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James Richardson (explorer of the Sahara)
This eBook from the Gutenberg Project consists of approximately 242 pages of information about Narrative of a Mission to Central Africa Performed in the Years 1850-51, Volume 1.

Next day, the 9th, we rose before sunrise and made a good day of nine hours, still over the same plain of Taeeta.  About three hours before we reached the well of Tabea we crossed the real boundaries of the Fezzanee territory, although the Tuaricks seem to claim the pass on the mountains as their own.  The weather was hot, there being no wind.  On these occasions the afternoons are very oppressive, and the sun causes his power to be unpleasantly felt until an hour before sunset.

From the plain to-day we had a view of the Ghat mountains, which seem at a distance to present different forms and characters from the high lands on the edge of the plateau of Mourzuk.  The bed of the undulating plain of Taeeta is covered with pebbles and blocks, of both sand and limestone.  Yesterday I picked up some fossils of the star-fish—­the fixed star-fish, having branches by which it holds to the bottom of the sea.  Some fossils of vegetables were also found.  Two or three hours before reaching the well we descended rapidly into a broad, deep wady, where were the recent marks of a waterflow.  The camels all went well, ours faster than the Targhee; but these latter, not being allowed to stray, always make, as a rule, better and more regular journeys.

The Tuaricks themselves are getting more civil.  Hateetah already enters into the idea of a treaty of amity and commerce:  he says he will fix the amount the English merchants are to pay when they attend the mart of Ghat.  The son of Shafou is always represented as a very good fellow; he is growing more and more civil and companionable.  This evening I gave him a small pair of good scissors, which much delighted him.  As for the other Tuaricks, Hateetah excepted, I make it a rule to refuse what they ask, otherwise I should be annoyed every day with their importunities.  Hateetah says we must lodge at Ghat with Haj Ahmed, the governor, outside of the town, to be out of the way of the begging Tuaricks.  He adds, “Always keep the door shut, and when any one calls out for permission to enter say ’Babo,’—­(No one at home!)”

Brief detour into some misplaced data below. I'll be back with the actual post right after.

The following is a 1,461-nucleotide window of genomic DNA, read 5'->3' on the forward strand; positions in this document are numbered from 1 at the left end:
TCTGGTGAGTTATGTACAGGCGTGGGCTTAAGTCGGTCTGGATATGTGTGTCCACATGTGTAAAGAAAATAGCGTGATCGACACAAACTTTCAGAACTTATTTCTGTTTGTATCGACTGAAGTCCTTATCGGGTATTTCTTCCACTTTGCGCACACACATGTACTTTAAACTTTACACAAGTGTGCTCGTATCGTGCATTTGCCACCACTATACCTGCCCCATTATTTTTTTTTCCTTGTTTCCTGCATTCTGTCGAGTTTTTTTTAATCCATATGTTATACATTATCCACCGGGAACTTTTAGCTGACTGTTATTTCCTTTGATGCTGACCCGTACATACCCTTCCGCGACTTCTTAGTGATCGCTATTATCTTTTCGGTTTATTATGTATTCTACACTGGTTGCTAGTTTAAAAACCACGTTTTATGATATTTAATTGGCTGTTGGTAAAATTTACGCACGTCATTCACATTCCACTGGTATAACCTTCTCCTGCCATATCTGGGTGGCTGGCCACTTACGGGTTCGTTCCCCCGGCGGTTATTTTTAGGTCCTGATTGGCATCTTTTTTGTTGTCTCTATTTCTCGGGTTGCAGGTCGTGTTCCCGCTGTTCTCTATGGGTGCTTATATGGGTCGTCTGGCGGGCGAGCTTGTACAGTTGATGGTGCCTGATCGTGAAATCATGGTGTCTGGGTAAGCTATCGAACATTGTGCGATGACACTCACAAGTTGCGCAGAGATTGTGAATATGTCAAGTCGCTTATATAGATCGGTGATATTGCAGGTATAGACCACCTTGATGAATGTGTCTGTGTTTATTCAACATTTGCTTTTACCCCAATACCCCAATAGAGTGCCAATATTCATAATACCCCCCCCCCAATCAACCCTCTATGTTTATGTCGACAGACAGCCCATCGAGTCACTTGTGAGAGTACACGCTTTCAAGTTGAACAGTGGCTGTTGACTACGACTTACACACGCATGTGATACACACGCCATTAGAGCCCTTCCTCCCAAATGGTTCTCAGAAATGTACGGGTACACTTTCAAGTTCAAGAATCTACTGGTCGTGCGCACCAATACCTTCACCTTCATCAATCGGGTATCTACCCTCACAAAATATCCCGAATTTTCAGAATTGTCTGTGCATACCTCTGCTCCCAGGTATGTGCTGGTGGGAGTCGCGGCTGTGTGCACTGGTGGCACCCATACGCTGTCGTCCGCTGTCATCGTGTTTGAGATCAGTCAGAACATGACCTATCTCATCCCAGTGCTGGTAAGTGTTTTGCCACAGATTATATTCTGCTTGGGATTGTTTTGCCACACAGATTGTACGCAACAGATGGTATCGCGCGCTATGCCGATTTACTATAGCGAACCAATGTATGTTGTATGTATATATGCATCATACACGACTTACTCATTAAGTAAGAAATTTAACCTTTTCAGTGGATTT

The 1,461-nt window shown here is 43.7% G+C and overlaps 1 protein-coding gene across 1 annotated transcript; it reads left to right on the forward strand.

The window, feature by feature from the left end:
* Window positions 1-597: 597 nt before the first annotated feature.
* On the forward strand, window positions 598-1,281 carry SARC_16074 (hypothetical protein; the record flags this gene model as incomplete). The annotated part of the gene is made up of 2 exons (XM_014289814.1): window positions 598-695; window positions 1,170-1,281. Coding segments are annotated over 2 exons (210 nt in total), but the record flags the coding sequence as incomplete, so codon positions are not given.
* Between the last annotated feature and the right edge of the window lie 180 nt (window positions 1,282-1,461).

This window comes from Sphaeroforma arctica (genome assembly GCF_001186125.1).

The Germans, like myself, find the fatigue too great to enable them to continue their observations and writings with regularity.  We must not be extravagant of our health and strength at this early period of our expedition.

The valley of Tabea is a pleasant place, having herbage for the camels in abundance, as is the case wherever the ethel-tree is found.  There are several wells with water near the surface, and others might no doubt be dug all over the wady.  Our encampment looked picturesque this evening.  It is the eve of Ramadhan, and our people fired shots here and there to celebrate the occasion.

10th.—­A halt was arranged for this day.  I took the opportunity to wash and change all my clothes, which I do every three or four days, if possible.  Mr. Hateetah, however, would not allow me to carry on my domestic arrangements in peace.  He came grumbling as usual, wanting scissors, razors, &c.  I cannot fill this craving abyss to the brim.  Our people fast to-day; but to-morrow, probably, they will not, as the law does not require them to do so when actually travelling.

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